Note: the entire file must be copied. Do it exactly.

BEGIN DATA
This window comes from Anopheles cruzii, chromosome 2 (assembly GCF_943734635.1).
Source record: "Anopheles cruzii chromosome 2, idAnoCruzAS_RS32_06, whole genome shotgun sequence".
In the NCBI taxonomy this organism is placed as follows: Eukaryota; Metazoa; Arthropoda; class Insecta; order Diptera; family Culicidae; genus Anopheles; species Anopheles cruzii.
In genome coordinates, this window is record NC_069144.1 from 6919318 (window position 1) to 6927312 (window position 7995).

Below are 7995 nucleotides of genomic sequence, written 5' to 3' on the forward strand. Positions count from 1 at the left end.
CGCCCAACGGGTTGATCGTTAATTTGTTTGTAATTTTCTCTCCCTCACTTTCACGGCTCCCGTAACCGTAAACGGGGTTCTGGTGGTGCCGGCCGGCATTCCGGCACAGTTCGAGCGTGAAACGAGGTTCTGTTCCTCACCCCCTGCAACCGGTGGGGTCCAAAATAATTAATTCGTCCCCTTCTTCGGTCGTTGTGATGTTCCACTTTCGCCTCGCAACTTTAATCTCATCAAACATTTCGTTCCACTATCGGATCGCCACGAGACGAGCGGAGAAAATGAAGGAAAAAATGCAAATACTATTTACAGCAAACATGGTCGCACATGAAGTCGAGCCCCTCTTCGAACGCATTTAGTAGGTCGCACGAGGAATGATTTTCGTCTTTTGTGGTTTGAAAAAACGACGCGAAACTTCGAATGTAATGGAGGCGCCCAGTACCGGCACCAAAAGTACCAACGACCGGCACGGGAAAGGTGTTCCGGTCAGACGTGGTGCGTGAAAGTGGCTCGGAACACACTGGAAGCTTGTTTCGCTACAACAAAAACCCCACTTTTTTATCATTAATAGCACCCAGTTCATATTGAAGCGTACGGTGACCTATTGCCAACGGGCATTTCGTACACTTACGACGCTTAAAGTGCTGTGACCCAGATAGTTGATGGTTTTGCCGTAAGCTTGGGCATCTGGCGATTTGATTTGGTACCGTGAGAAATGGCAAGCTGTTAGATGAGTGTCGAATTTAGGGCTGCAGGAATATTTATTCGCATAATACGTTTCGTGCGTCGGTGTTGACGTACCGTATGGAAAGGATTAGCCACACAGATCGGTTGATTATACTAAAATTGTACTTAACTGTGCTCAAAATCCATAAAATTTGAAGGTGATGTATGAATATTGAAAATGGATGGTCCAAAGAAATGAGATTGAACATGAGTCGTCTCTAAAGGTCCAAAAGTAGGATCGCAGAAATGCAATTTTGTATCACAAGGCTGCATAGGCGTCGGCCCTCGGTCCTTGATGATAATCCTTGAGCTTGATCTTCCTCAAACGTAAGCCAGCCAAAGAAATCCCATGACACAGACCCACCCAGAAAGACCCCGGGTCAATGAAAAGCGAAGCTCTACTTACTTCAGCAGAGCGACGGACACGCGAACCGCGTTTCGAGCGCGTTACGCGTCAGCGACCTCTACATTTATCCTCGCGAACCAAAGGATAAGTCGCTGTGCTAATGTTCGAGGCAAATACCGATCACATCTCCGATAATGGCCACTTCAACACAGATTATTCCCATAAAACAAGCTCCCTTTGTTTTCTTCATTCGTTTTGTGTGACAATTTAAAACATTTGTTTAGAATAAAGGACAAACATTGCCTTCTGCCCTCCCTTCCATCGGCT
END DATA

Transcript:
This window comes from Anopheles cruzii, chromosome 2 (assembly GCF_943734635.1).
Source record: "Anopheles cruzii chromosome 2, idAnoCruzAS_RS32_06, whole genome shotgun sequence".
In the NCBI taxonomy this organism is placed as follows: Eukaryota; Metazoa; Arthropoda; class Insecta; order Diptera; family Culicidae; genus Anopheles; species Anopheles cruzii.
In genome coordinates, this window is record NC_069144.1 from 6919318 (window position 1) to 6927312 (window position 7995).

Below are 7995 nucleotides of genomic sequence, written 5' to 3' on the forward strand. Positions count from 1 at the left end.
CGCCCAACGGGTTGATCGTTAATTTGTTTGTAATTTTCTCTCCCTCACTTTCACGGCTCCCGTAACCGTAAACGGGGTTCTGGTGGTGCCGGCCGGCATTCCGGCACAGTTCGAGCGTGAAACGAGGTTCTGTTCCTCACCCCCTGCAACCGGTGGGGTCCAAAATAATTAATTCGTCCCCTTCTTCGGTCGTTGTGATGTTCCACTTTCGCCTCGCAACTTTAATCTCATCAAACATTTCGTTCCACTATCGGATCGCCACGAGACGAGCGGAGAAAATGAAGGAAAAAATGCAAATACTATTTACAGCAAACATGGTCGCACATGAAGTCGAGCCCCTCTTCGAACGCATTTAGTAGGTCGCACGAGGAATGATTTTCGTCTTTTGTGGTTTGAAAAAACGACGCGAAACTTCGAATGTAATGGAGGCGCCCAGTACCGGCACCAAAAGTACCAACGACCGGCACGGGAAAGGTGTTCCGGTCAGACGTGGTGCGTGAAAGTGGCTCGGAACACACTGGAAGCTTGTTTCGCTACAACAAAAACCCCACTTTTTTATCATTAATAGCACCCAGTTCATATTGAAGCGTACGGTGACCTATTGCCAACGGGCATTTCGTACACTTACGACGCTTAAAGTGCTGTGACCCAGATAGTTGATGGTTTTGCCGTAAGCTTGGGCATCTGGCGATTTGATTTGGTACCGTGAGAAATGGCAAGCTGTTAGATGAGTGTCGAATTTAGGGCTGCAGGAATATTTATTCGCATAATACGTTTCGTGCGTCGGTGTTGACGTACCGTATGGAAAGGATTAGCCACACAGATCGGTTGATTATACTAAAATTGTACTTAACTGTGCTCAAAATCCATAAAATTTGAAGGTGATGTATGAATATTGAAAATGGATGGTCCAAAGAAATGAGATTGAACATGAGTCGTCTCTAAAGGTCCAAAAGTAGGATCGCAGAAATGCAATTTTGTATCACAAGGCTGCATAGGCGTCGGCCCTCGGTCCTTGATGATAATCCTTGAGCTTGATCTTCCTCAAACGTAAGCCAGCCAAAGAAATCCCATGACACAGACCCACCCAGAAAGACCCCGGGTCAATGAAAAGCGAAGCTCTACTTACTTCAGCAGAGCGACGGACACGCGAACCGCGTTTCGAGCGCGTTACGCGTCAGCGACCTCTACATTTATCCTCGCGAACCAAAGGATAAGTCGCTGTGCTAATGTTCGAGGCAAATACCGATCACATCTCCGATAATGGCCACTTCAACACAGATTATTCCCATAAAACAAGCTCCCTTTGTTTTCTTCATTCGTTTTGTGTGACAATTTAAAACATTTGTTTAGAATAAAGGACAAACATTGCCTTCTGCCCTCCCTTCCATCGGCT